Lysimachia maritima (L.) Galasso, Banfi & Soldano
Basis for Listing
Lysimachia maritima (sea milkwort) is most characteristic of coastal sea marshes, encircling the northern latitudes from Eurasia to North America. It also appears in isolated inland alkaline or saline wetlands. Habitats of this type are quite limited in Minnesota, which explains, in part, why the species is rare here. Recent record describes the plant as being common in one small remnant habitat but absent from similar habitats nearby. Most of the potential wetland habitat in Minnesota is in Kittson County, but some is scattered in three or four other western counties (Red River Prairie Subsection). There has been a general decline in this habitat type throughout the region. The high demand for tillable land has resulted in the drainage of most of the alkaline or saline wetlands for conversion to crop production, in spite of their unsuitability for most agricultural purposes. Lysimachia maritima was originally listed as a special concern species in Minnesota in 1984, but given its extreme rarity, it was reclassified as endangered in 1996.
It is rather difficult to confuse L. maritima with any other species, particularly those found in the same habitat. It is a low succulent perennial herb that spreads by underground stems, often forming carpets on the surface. Its fleshy leaves are short, stalkless, and oblong to narrow. The white, pink, or purple flowers are tucked in the leaf junctions. Lacking petals, it is the 5 sepals that provide color. The fruit is a capsule 2-3 mm (0.08-0.12 in.) across (Great Plains Flora Association 1986).
In Minnesota, the preferred habitat of L. maritima is imperfectly known but probably includes alkaline or saline soil in low meadows, seasonally wet prairies, periodically dry streambeds, and lakeshores. Studies show that this species tolerates high salinity and long periods submerged under water. It prefers moist, sparsely vegetated soil in direct sunlight and has particular moisture requirements; too little or too much moisture restricts its distribution (Brotherson and Barnes 1984; Great Plains Flora Association 1986).
Biology / Life History
Lysimachia maritima does produce seeds, but under stable environmental conditions it reproduces primarily by vegetative means. This happens when small plantlets develop from buds at the nodes of underground rhizomes. The above-ground portions of the plants die back during the fall, but the buds are able to survive the winter. Seeds seem to resist decay and are reported to be viable in the seed bank for 100 years (Hammer and Heseltine 1988). Like most halophytic plant species, L. maritima possesses specialized mechanisms to cope with high concentrations of salt (sodium chloride) in the rooting zone of its habitat. This includes highly unusual salt glands on the leaf surfaces that secrete excess salt which would ordinarily be injurious to plant tissue (Rozema and Riphagen 1977).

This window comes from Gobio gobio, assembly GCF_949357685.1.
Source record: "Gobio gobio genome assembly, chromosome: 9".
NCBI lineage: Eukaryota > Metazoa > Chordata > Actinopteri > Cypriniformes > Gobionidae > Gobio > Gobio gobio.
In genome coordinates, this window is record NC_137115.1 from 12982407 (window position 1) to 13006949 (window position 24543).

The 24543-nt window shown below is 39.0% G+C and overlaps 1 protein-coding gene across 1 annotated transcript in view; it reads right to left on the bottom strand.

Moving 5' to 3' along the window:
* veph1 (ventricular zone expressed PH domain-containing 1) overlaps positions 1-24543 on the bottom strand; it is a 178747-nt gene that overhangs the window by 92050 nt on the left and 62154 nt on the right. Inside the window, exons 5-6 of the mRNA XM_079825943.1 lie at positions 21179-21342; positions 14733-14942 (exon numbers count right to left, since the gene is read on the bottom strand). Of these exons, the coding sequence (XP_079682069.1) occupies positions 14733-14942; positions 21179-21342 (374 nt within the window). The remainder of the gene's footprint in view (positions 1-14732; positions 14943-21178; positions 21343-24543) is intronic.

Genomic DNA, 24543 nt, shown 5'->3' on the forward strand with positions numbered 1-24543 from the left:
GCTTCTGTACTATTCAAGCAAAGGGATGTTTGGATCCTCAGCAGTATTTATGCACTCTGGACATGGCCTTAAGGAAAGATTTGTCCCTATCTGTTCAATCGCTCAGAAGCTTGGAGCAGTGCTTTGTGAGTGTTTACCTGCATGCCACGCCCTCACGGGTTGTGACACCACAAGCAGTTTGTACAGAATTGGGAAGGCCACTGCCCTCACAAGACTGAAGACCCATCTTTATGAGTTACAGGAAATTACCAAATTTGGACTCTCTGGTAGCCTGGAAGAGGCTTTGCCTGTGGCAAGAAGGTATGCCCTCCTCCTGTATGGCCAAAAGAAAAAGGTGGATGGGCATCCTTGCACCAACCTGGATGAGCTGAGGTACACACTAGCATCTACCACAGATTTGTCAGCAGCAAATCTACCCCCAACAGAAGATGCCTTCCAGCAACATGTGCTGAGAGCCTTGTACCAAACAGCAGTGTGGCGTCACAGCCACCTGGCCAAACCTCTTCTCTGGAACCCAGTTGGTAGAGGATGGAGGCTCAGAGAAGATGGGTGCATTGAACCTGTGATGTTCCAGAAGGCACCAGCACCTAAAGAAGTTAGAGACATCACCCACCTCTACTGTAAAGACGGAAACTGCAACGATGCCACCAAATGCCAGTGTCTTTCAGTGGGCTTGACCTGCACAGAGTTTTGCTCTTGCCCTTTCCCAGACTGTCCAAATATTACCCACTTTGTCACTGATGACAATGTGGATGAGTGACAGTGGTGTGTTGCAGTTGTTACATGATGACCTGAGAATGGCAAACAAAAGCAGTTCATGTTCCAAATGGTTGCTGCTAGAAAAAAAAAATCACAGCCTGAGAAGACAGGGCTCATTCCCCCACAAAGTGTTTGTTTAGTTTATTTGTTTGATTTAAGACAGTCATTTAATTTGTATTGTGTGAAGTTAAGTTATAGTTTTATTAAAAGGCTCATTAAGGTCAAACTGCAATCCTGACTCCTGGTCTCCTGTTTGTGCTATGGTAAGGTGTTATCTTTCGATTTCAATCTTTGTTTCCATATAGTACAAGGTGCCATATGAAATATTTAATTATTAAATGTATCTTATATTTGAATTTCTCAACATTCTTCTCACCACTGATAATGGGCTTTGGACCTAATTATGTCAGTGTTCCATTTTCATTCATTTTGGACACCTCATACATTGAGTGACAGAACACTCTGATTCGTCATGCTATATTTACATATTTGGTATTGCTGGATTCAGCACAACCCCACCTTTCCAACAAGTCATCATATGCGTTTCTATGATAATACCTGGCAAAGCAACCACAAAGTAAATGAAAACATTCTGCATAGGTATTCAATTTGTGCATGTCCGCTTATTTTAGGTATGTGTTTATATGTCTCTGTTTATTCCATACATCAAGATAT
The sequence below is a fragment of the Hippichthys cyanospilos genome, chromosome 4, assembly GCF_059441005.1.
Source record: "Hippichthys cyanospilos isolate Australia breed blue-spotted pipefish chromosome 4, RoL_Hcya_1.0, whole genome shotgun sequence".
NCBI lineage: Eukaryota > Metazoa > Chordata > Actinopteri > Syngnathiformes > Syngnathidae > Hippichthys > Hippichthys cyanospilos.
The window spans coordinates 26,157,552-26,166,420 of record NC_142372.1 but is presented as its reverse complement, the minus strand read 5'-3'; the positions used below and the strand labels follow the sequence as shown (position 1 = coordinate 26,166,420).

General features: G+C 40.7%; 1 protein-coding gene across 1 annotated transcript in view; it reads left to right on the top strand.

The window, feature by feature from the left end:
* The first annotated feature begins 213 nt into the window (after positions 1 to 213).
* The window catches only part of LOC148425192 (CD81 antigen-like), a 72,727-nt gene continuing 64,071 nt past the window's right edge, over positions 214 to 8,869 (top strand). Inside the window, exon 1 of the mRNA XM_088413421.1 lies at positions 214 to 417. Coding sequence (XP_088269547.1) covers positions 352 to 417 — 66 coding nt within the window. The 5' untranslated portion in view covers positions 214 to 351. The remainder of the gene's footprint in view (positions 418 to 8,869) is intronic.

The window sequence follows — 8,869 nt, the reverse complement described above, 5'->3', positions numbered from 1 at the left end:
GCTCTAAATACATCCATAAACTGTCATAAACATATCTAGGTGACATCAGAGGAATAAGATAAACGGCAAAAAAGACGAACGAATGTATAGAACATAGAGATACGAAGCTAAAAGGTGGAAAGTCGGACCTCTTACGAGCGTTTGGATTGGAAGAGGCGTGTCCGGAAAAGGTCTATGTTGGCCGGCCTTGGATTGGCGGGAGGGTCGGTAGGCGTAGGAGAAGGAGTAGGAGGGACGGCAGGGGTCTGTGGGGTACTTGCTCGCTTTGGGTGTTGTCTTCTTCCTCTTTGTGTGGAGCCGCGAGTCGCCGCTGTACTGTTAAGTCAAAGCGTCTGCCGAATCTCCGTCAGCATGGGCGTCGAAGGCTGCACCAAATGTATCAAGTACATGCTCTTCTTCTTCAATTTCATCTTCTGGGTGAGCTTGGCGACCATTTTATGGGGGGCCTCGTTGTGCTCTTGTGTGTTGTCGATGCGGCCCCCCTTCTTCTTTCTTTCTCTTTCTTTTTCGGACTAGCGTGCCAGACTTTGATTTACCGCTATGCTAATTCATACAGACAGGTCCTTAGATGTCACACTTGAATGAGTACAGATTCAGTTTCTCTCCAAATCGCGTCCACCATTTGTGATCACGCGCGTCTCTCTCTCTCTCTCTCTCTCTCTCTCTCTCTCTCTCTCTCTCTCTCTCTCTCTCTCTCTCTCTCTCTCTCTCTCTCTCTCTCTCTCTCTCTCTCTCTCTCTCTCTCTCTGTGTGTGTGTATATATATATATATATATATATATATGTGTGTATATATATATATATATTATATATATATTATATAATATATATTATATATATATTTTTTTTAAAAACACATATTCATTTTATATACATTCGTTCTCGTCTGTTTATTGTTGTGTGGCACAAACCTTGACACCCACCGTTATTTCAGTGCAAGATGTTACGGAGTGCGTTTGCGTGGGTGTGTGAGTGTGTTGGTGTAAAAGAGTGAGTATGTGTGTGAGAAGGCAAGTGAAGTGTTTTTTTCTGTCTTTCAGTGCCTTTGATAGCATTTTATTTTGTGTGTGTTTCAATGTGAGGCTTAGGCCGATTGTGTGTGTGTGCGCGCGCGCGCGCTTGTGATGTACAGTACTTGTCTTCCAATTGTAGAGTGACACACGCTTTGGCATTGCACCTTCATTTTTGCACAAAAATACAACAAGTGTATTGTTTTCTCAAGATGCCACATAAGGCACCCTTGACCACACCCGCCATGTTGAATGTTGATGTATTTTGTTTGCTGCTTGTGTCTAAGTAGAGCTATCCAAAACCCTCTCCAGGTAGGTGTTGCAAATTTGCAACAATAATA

Conservation / Management
Lysimachia maritima faces a direct threat from wetland destruction. Wetlands across the Midwestern grain-producing region of the United States have been drained, ditched, filled, and dredged. As wetlands have disappeared, so too have the species that relied on them, including L. maritima. It is critical that wetlands receive protection and that wetland laws be enforced. Light cattle grazing for short periods apparently does little permanent harm to this species, and may, in some cases, favor it by reducing the more palatable competition. But continuous heavy grazing can damage or eliminate populations by trampling and soil compaction.
Best Time to Search
The best time to search for Lysimachia maritima is during the flowering period from mid-June through September.
Conservation Efforts in Minnesota
The Minnesota Biological Survey has inventoried Kittson County and found only one site of L. maritima. However, a considerable amount of potential habitat remains to be searched. Botanists agree that further searches, if highly directed and focused, have a chance of finding this species again.
Welby R. Smith (MNDNR), 2020
(Note: all content ©MNDNR)
References and Additional Information
Brotherson, J. D., and S. J. Barnes. 1984. Habitat relationships of Glaux maritima in central Utah. The Great Basin Naturalist 44(2):299-309.
Cholewa, A. F. 2009. Lysimachia. Pages 308-318 in Flora of North America Editorial Committee, editors. Flora of North America north of Mexico. Volume 8. Oxford University Press, New York, New York.
Hammer, U. T., and J. M. Heseltine. 1988. Aquatic macrophytes in saline lakes of the Canadian prairies. Hydrobiologia 158:101-116.
Jerling, L. 1988. Population dynamics of Glaux maritima (L.) along a distributional cline. Vegetatio 74:161-70.
Rozema, J., and I. Riphagen. 1977. Physiology and ecological relevance of salt secretion by the salt gland of Glaux maritima L. Oecologia 29(4):349-357.
The Great Plains Flora Association. 1986. Flora of the Great Plains. University Press of Kansas, Lawrence. 1,402 pp.